Ensuring the health and vitality of your airport is up to you—incompatible development and economic and political pressures can restrict your flying. Every day, more than 2,000 Airport Support Network (ASN) volunteers work with AOPA headquarters to help save their airports, but we need more. Below is a link to a list of the airports where an ASN volunteer could make a difference.
To nominate yourself or an associate to be a volunteer, visit AOPA Online.
To learn more about the Airport Support Network, visit ASN Online.
Leaded fuel, noise, threats of “cap and trade” emission limits (carbon offsets, anyone?). It would be easy to believe that the word “environment” is no friend of general aviation. Yet, GA has an important role to play in the environment. Read more >>
When should engines be overhauled? Some believe that the engine manufacturer’s recommendations are loose guidelines and that your mileage may vary greatly. Others adhere to them as gospel and treat them as mandatory. Read more >>
More than 100,000 AOPA members are flying with new-found confidence, thanks to AOPA’s Legal Services Plan. They’re no longer flying with the fear of being on the wrong side of an FAA inspector. Thousands of FAA enforcement actions are issued annually, costing pilots big bucks, and in some cases, even their pilot certificate. No matter how experienced a pilot is, the risk is still there. Violations can result from a simple miscommunication or misunderstanding, as these AOPA members can attest. Read more >>
Are you thinking about purchasing an aircraft? Perhaps you’ve already found the perfect airplane and are ready to take that next step. If you’ve done your research, you know that next step should be a title search. What you may not know is just how easy it is to initiate one. Read more >>
Here's a question asked by an AOPA member who contacted our aviation services staff through the AOPA Pilot Information Center. Test your knowledge.
Question: I have misplaced my pilot certificate, and I heard that the FAA can send me a temporary certificate via e-mail. Where do I go to request the temporary certificate?
Answer: You can request temporary authority to exercise certificate privileges from the FAA’s Airmen Online Services. You can choose to have it sent via fax or e-mail. You will have to create an account if this is your first time using Airmen Online Services. Also, only one online request for temporary authority can be obtained within any six-month period. Airmen Online Services also offers additional services such as updating your address and requesting a replacement certificate.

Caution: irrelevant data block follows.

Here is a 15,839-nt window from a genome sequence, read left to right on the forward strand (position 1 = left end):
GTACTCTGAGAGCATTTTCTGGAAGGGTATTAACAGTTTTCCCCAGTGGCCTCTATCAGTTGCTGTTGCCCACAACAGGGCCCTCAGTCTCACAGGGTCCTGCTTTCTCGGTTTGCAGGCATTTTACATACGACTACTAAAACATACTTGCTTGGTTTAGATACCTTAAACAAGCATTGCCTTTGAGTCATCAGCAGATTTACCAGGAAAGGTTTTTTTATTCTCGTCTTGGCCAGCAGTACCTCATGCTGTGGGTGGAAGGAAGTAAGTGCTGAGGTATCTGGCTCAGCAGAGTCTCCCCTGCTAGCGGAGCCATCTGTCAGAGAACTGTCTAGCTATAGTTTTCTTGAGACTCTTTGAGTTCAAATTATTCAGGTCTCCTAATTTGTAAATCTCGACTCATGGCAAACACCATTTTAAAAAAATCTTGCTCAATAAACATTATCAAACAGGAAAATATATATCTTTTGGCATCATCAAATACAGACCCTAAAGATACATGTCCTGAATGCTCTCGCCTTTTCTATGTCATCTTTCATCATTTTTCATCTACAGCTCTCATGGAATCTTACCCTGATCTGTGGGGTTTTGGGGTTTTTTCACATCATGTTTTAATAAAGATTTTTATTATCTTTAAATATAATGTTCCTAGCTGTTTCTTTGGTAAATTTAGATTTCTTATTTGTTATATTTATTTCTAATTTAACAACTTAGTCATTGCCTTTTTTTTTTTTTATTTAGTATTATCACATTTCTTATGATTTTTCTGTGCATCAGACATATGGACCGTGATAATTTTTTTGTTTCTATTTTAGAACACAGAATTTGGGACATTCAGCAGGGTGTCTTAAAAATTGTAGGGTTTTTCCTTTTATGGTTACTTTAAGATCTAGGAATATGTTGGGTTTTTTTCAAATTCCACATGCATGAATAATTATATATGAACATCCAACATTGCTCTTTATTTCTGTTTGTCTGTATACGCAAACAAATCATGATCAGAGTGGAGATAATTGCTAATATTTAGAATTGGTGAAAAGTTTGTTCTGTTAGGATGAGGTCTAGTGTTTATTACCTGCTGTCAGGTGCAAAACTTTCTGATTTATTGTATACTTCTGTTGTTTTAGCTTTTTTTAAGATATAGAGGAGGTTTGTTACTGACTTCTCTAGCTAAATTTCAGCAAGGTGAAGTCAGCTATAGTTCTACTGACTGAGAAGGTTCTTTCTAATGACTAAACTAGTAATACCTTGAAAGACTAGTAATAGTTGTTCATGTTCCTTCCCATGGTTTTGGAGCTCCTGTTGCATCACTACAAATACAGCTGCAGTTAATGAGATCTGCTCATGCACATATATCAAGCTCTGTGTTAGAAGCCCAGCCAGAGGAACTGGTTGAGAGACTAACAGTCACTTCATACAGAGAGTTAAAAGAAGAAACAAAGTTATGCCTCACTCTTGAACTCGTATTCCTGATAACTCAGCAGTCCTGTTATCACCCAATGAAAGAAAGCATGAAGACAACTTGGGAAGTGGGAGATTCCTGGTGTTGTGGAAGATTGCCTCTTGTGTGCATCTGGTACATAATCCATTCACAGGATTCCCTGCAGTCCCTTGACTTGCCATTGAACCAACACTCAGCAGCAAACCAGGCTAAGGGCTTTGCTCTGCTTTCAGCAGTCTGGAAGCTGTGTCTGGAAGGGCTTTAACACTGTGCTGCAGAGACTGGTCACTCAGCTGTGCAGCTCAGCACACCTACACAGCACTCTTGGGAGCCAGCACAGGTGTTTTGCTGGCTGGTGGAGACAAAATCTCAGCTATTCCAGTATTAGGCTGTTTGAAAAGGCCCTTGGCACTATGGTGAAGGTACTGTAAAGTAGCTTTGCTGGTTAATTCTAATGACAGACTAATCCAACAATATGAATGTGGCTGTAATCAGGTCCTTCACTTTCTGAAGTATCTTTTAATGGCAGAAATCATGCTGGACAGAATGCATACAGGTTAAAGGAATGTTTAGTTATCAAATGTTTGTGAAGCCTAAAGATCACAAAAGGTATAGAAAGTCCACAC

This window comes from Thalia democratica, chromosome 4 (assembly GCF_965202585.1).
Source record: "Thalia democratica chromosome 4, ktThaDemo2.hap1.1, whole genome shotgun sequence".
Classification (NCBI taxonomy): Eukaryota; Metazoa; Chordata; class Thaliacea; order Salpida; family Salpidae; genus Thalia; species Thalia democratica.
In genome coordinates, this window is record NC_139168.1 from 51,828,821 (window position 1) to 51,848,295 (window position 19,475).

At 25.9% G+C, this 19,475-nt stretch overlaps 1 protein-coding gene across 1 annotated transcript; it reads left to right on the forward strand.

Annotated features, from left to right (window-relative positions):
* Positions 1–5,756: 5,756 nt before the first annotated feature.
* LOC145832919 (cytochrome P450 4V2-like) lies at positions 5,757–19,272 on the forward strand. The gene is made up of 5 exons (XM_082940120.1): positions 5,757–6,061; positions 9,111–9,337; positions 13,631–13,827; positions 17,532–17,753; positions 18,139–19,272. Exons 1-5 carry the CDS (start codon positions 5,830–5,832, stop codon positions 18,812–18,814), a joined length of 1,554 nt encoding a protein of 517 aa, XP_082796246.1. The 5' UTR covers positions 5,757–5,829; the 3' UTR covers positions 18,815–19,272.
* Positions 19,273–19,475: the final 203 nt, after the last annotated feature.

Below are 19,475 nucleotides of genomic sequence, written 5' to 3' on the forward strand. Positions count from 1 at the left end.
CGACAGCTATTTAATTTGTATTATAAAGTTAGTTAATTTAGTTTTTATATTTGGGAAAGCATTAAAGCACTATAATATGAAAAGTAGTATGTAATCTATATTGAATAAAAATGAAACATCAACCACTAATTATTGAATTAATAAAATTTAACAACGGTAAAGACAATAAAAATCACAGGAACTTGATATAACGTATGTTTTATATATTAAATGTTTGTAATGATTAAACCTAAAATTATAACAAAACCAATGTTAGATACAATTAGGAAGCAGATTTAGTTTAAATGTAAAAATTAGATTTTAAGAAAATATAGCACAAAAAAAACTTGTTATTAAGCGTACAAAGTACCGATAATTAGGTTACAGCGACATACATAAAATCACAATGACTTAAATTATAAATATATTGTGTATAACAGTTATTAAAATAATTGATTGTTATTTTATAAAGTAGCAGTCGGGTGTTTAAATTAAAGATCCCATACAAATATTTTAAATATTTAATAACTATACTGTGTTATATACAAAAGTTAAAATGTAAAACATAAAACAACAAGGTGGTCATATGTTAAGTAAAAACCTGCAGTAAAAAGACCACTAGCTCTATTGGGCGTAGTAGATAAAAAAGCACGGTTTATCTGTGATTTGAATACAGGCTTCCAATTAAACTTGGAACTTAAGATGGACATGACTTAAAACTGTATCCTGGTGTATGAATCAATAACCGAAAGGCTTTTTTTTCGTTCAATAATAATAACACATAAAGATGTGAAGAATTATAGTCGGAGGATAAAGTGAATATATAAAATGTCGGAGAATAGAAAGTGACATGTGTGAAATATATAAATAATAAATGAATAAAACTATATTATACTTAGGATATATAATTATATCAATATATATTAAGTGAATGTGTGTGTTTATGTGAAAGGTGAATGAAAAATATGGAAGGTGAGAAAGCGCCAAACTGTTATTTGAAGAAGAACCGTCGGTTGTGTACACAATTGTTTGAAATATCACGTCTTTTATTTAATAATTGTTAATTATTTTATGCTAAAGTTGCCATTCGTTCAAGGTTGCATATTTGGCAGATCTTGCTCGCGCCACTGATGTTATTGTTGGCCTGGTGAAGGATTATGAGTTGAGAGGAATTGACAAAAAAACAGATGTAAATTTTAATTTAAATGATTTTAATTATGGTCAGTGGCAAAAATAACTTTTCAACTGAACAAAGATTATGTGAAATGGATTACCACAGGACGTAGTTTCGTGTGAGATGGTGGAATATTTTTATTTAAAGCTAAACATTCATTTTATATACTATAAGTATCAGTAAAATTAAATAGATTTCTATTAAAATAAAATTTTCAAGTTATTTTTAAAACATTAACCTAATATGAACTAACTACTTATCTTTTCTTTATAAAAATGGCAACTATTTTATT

Got a question for our aviation services staff? The AOPA Pilot Information Center is a service available to all members as part of the annual dues. Call 800/872-2672, or e-mail to firstname.lastname@example.org. Send comments on our Quiz Me! questions to email@example.com.
Read AOPA’s special report on general aviation and the environment, fly 100 feet off the water in an AirCam, and learn how to bring a high-energy jet to a halt in the July 2009 issue of AOPA Pilot. It’ll be in your mailbox soon. For a sneak peek at the issue and to view multimedia content, see AOPA Pilot Online.
Ever dream of turning your passion for aviation into a career? We're looking for a Director of Airspace and Modernization, an Aviation Technical Specialist, and 2009 Fall Interns for the AOPA Air Safety Foundation and AOPA Government Affairs. To learn more about other AOPA career opportunities, visit AOPA Online.
AOPA's new online photo gallery allows you to upload your own aviation photography as well as view, rate, and comment on others' photos. Your favorite aviation images from AOPA Pilot are still available online through this new gallery. Take a look, and submit your own photos!
Want something to do this weekend? Planning an aviation getaway? See your personalized online calendar of events . We've enhanced our calendar so that with one click, you can see all of the events listed in the calendar regions you selected when personalizing ePilot. Now you can browse events listed two weeks to a few months out to make your planning easier. You can also bookmark the personalized calendar page to check it as often as you want. Before you take off on an adventure, make sure you check our current aviation weather provided by Jeppesen.
To submit an event or to search all events in the calendar visit AOPA Online. For airport details, including FBO fuel prices see AOPA's Airport Directory Online.
The next AOPA Air Safety Foundation Flight Instructor Refresher Clinics are scheduled in Orlando, Fla., and Columbus, Ohio, June 27 and 28; Newark, N.J., July 11 and 12; Jacksonville, Fla., and Memphis, Tenn., July 18 and 19; Pittsburgh, Pa., July 25 and 26. For a complete schedule, see AOPA Online.
Can't make it in person? Sign up for the CFI Refresher Online.
AOPA Air Safety Foundation Safety Seminars are scheduled in Oshkosh, Wis., July 29, 30, and 31; Germantown, Tenn., Aug. 31; Nashville, Tenn., Sept. 1; Maryville, Tenn., Sept. 3. Topics vary—for details and a complete schedule, see AOPA Online.
Got news? Contact ePilot. Having difficulty using this service? Visit the ePilot Frequently Asked Questions now at AOPA Online or write to firstname.lastname@example.org. 421 Aviation Way Frederick, MD 21701 Tel: 800/USA-AOPA or 301/695-2000 Copyright Â© 2009 AOPA.
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Editorial Team : ePilot Editor: Alyssa Miller Contributors: Jill Tallman, Sarah Brown, Warren Morningstar, Alton Marsh, Dave Hirschman, Tom Horne, and Ian Twombly Summer Intern: Ethan Cirmo